Clad in white, yellow, and green uniforms, the capoeiristas stand in a circle, drumming, clapping, or playing instruments to help keep time for the duo at the center of their formation. These two performers circle each other, tumbling and kicking, seeing how fast they can go without ever striking their counterpart. Though the pace is fast and the potential blows powerful, the match is more festive than ferocious, its participants playful instead of pugilistic. This combination of physicality and fun forms the core Capoeira Resistencia's teaching philosophy, and curricula of its every class.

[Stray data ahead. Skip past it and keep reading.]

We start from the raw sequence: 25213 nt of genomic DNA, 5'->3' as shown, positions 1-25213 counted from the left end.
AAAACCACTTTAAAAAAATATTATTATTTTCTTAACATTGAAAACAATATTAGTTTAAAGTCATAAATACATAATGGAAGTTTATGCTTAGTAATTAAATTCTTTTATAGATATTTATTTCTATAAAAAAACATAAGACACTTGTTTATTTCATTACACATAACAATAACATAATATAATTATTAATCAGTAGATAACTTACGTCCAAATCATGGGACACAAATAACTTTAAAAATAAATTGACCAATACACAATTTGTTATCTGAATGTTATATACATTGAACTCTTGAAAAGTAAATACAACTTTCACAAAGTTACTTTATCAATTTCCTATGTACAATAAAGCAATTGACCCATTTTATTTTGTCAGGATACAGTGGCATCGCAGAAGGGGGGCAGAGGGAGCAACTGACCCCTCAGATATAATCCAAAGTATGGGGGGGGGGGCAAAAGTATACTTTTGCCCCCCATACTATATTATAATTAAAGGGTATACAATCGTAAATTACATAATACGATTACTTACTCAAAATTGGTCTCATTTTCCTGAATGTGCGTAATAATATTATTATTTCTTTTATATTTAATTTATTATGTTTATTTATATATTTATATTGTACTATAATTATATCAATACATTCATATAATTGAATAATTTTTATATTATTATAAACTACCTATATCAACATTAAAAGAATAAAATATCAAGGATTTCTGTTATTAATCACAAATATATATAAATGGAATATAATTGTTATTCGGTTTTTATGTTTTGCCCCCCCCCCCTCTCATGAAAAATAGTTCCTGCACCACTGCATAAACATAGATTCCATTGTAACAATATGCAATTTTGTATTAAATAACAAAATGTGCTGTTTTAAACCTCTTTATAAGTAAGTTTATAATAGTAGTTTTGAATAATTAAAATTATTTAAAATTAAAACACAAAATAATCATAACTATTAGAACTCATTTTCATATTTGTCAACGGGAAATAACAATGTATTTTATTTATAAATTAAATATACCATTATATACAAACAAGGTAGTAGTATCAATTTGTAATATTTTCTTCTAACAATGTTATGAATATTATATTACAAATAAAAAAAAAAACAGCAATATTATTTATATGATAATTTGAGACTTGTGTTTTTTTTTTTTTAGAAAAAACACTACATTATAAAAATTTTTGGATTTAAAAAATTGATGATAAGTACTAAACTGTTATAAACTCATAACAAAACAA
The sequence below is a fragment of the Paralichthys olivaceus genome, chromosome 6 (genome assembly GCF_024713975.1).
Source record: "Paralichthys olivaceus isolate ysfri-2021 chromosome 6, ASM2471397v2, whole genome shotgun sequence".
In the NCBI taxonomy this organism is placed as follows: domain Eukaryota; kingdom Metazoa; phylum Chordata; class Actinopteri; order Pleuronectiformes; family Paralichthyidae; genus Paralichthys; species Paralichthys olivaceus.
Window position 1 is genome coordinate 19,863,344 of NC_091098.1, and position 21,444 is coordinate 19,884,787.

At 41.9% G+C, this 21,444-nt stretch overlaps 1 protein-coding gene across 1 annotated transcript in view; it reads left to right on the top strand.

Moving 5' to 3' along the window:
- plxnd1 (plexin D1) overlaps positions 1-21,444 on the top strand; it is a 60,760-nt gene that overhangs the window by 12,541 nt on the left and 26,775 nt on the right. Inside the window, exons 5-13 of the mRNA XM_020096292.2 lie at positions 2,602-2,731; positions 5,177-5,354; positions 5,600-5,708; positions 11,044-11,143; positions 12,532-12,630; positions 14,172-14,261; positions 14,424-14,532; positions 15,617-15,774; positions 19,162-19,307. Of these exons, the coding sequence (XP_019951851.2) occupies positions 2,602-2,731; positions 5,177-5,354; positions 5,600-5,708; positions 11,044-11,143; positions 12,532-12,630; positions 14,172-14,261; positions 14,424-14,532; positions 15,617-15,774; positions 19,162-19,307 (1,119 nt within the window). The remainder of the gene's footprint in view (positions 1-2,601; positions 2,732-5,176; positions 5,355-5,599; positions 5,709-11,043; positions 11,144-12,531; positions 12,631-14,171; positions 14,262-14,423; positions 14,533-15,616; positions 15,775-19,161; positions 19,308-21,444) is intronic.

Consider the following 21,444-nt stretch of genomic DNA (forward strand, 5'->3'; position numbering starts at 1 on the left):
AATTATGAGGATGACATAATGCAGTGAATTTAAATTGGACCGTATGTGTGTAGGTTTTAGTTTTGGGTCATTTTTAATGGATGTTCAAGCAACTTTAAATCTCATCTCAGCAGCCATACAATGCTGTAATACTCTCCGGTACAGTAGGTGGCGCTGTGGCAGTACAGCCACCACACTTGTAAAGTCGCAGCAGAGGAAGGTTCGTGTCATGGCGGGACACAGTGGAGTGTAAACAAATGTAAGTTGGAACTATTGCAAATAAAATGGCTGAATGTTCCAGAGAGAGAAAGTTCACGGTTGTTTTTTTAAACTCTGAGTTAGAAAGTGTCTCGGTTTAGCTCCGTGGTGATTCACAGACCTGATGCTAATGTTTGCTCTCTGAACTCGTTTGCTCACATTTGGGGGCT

More than self-defense or athleticism, the gym's instructors teach students to embrace experimentation and confidence through the art of capoeira. They help students master the art's basic movements—which generally resemble a more measured form of breakdancing—before layering in new techniques, pushing each pupil towards a state of lithe flexibility and physical strength along the way.